Supreme Law of the Land
"…I think we shall eventually agree upon and adopt a system that will give strength and harmony to the Union, and render us a great and happy people. This is the wish of every good, and the interest of every wise man.
-William Paterson to his wife, Euphemia
A number of members from the large states met before the Convention opened to decide what to do about yesterday's vote, giving the states an equal vote in the Senate. They couldn't decide on any action. Several small state delegates were present and saw that their interests were safe.
As soon as the Convention convened, Gouverneur Morris moved to reconsider yesterday's decision, but was not seconded. The Convention then took up the powers to be given the legislature, including the clause giving Congress a veto over State laws. The clause was defeated, MA, VA, and NC ay, 7 no. Luther Martin then proposed language that became the "supreme law of the land" clause:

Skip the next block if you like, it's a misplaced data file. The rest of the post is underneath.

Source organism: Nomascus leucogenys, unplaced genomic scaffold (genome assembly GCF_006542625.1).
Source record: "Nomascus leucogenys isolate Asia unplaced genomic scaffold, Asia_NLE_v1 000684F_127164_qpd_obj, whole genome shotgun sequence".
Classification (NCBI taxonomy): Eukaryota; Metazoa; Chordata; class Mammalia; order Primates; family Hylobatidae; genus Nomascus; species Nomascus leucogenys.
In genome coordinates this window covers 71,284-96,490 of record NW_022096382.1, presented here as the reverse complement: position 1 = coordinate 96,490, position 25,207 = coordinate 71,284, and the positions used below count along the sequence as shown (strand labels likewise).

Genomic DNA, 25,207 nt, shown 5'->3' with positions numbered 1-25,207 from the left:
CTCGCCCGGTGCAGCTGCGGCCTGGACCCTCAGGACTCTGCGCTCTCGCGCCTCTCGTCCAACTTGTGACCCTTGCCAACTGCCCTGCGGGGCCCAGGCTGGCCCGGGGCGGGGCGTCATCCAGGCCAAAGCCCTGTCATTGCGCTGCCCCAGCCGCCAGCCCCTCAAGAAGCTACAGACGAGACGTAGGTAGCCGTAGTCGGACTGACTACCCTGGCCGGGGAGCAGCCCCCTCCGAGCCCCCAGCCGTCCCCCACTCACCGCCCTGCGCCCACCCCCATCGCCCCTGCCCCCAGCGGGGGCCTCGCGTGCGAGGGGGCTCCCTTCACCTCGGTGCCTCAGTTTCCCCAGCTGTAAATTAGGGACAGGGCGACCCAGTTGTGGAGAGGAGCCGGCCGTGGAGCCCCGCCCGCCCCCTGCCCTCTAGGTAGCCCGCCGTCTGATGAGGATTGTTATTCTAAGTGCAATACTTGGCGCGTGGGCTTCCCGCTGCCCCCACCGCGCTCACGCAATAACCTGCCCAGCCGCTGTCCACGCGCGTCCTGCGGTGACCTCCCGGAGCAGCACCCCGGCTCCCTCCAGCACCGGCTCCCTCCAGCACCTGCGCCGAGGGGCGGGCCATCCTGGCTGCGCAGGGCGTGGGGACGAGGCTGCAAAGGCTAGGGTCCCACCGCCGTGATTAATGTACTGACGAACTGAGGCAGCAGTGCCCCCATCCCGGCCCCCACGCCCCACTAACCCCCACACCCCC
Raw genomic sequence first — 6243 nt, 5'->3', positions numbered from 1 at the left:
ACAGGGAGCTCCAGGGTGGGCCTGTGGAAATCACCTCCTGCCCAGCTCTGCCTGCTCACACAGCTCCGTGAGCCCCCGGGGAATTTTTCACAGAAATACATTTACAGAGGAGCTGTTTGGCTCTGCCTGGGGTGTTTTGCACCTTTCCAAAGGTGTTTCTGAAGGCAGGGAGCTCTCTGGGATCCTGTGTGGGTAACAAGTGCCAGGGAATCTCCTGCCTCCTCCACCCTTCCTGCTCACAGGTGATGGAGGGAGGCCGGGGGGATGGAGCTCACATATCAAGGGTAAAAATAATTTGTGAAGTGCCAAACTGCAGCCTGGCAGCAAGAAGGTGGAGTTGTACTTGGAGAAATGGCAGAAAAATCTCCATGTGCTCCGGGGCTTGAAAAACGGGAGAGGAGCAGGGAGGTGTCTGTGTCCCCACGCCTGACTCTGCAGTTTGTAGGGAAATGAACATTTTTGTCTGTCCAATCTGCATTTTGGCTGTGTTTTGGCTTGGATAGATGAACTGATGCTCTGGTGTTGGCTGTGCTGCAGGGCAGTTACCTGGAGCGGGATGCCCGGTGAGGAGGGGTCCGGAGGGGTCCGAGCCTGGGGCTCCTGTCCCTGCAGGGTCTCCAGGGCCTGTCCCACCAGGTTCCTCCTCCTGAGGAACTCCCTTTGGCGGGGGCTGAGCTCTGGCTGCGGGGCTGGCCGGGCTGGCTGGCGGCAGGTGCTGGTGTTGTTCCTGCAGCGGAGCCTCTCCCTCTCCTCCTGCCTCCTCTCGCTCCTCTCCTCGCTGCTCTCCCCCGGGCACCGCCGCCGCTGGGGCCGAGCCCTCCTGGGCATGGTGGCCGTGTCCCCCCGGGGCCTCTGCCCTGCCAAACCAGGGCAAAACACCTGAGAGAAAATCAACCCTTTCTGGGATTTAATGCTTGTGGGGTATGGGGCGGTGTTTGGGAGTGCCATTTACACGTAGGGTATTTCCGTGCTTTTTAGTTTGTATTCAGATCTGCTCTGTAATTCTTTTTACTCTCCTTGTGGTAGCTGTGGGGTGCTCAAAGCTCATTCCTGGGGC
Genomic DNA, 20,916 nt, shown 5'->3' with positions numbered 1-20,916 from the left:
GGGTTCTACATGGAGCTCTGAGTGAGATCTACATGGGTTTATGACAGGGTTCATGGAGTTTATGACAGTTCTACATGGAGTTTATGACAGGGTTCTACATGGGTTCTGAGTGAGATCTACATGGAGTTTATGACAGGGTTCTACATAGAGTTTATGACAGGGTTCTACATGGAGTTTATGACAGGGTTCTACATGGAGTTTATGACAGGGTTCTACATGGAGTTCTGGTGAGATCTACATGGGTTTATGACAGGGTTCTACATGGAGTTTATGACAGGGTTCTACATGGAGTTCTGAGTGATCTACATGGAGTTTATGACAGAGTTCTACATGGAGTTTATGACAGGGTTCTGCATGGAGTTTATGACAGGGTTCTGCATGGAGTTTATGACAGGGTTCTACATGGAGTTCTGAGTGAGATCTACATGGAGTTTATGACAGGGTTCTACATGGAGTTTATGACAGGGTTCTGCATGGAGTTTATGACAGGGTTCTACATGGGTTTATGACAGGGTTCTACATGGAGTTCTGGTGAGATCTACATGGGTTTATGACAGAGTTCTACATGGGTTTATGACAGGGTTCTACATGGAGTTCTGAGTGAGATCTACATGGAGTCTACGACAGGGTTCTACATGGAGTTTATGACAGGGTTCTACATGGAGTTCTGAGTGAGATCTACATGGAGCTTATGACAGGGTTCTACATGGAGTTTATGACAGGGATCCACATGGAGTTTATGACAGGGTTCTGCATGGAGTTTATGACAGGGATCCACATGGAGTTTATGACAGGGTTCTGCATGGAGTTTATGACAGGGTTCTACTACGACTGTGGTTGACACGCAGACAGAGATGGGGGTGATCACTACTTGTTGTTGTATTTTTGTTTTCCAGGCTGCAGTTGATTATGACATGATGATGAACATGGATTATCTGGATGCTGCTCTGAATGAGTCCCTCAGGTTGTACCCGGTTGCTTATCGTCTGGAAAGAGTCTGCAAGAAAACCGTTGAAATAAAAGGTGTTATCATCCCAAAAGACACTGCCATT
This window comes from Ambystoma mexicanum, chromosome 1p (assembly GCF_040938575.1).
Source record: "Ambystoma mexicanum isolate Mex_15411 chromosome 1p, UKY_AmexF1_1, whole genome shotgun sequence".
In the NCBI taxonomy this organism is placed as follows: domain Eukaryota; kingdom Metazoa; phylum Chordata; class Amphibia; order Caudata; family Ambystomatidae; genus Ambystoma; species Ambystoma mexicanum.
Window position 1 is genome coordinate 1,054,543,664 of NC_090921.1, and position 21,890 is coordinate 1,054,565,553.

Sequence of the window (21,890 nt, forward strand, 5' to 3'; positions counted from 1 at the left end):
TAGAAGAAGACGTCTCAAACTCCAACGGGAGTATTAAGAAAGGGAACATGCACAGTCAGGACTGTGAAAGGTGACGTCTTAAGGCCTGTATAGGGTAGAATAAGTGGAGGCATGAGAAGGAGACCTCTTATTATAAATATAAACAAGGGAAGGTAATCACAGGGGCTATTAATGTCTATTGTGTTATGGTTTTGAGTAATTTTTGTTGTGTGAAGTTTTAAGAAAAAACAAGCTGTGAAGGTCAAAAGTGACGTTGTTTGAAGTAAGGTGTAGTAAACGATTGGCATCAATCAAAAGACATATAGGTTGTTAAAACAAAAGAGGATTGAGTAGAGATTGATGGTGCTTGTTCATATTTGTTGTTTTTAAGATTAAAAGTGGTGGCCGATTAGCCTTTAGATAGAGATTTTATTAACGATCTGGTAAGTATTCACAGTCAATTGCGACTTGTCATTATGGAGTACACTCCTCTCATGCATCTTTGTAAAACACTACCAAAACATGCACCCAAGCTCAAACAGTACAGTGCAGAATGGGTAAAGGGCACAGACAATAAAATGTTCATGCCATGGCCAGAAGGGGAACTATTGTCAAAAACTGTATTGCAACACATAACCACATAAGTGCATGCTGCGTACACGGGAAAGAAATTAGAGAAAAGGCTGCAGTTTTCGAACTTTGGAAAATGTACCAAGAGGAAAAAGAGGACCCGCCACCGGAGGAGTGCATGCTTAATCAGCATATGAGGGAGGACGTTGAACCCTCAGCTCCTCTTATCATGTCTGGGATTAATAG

"that the Legislature Acts of the United States made by virtue and in pursuance of the Articles of Union, and all treaties made and ratified under the authority of the United States shall be the supreme law of the respective States, as far as those acts or treaties shall relate to the said States, or their Citizens and inhabitants - and that the Judiciaries of the several States shall be bound thereby in their decisions, anything in the respective laws of the individual States to the contrary notwithstanding."
Adopted without opposition, this clause has proven one of the most distinctive provisions in our system of government.
Wednesday, July 18, 1787
Executive Appointment of Judges Not Approved
HOME The 225th Anniversary of the Constitution Convention